Baxter's Los Angeles Bio Plant Wins Bronze Shingo Prize

May 12, 2010
Improvements in yields and reductions in waste are key reasons.

It’s time again for industrial engineering’s equivalent of the Oscars, the Shingo Awards, which will be held this month in Salt Lake City. The annual awards reward companies and the teams that make their plants run, for Lean Six Sigma and operational excellence.

Representing pharmaceutical manufacturing, again, this year, will be Baxter Healthcare, whose team in Costa Rica won the silver prize in 2008, and whose teams in North Carolina and Mexico won fi rst prize in 2007. The company’s Los Angeles biopharmaceutical manufacturing facility will win the bronze award for 2010.

The plant, which includes a 269,000-square-foot manufacturing plant, a new 82,000-square-foot fractionation complex, as well as a 117,000-square-foot warehouse, employs 1150 full-time personnel, who work on five shifts that cover 24 hours per day, 7 days a week, year round. The facility fractionates 3.4 million L of plasma per year to make hemophilia treatments and treatments for patients with immune deficiency. These drugs account for over 20% of the company’s revenue.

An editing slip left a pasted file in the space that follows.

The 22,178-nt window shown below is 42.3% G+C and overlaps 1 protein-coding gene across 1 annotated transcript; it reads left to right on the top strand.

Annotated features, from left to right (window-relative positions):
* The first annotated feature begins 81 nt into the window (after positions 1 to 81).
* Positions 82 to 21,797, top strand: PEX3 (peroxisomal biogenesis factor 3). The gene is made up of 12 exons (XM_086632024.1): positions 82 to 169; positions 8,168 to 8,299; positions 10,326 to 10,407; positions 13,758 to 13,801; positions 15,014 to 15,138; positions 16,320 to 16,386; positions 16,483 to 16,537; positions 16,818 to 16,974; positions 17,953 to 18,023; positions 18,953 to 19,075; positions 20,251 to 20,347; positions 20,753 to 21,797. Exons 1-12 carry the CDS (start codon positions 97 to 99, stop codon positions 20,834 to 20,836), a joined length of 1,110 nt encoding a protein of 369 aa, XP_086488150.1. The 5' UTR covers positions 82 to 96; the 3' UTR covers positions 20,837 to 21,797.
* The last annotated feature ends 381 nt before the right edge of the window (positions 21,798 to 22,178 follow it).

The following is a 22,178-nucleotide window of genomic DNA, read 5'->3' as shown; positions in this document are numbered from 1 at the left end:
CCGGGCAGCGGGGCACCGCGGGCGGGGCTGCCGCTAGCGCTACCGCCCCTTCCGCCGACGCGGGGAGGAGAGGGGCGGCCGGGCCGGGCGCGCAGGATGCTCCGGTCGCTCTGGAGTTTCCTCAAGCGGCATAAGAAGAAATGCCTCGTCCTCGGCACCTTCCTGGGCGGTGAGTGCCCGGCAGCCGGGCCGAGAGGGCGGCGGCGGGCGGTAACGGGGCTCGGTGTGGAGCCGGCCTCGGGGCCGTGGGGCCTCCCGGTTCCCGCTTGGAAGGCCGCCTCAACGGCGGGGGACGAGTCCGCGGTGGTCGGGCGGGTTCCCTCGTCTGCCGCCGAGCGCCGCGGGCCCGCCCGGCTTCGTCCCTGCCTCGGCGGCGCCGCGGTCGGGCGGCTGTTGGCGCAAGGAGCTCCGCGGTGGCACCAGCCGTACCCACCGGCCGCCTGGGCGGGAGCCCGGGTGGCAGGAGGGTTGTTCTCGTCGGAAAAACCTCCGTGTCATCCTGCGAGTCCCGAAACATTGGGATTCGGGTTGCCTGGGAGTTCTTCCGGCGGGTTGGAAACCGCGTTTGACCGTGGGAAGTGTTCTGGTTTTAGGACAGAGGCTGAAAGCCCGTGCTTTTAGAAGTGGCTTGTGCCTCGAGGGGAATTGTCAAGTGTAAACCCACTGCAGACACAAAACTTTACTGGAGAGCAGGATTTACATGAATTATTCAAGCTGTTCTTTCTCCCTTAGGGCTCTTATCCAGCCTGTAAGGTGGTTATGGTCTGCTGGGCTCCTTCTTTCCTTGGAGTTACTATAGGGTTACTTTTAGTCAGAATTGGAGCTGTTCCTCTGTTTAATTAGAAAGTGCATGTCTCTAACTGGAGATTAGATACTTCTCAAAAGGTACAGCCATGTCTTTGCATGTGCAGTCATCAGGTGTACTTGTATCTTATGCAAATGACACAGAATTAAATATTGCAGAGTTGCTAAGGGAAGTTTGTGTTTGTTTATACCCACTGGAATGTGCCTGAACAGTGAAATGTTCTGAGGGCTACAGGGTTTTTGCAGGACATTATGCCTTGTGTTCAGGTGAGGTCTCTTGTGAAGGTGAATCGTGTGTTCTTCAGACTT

Site managers use a plant strategic objectives scorecard to evaluate operational excellence in six key areas: Customer, Finance, Quality / Regulatory, Operational Excellence, People / Team, and Innovation.

Value Stream Mapping (VSM) is used to drive performance improvement and innovation, with continuous improvement experts embedded in each business unit to implement VSM initiatives, and for process control and problem solving.

Supporting functions contribute to this process through various means including the use of Lean Six Sigma techniques. Below are some of the improvements that the facility has measured:

• 54% reduction in process errors per lot since 2006
• 98% reduction in in-process bioburden since 2001
• 88% reduction in key regulatory audit observations since 2000
• 92% reduction in quality observations from external audits since 2003
• 63% reduction of discarded product (normalized to volume) from 2003 to 2008
• 8% increase in key product yields since 2005
• 24% improvement in inventory turns since 2004
• 48%, 31% and 25% total reduction in top three key product cycle times since 2004.
• 30% reduction in employee turnover since 2004
• 77% reduction in waste from 2001 to 2008
• 13% reduction in energy usage between 2007 and 2008
• 2 million person hours without a lost time injury.

About the Author

Agnes Shanley | Editor in Chief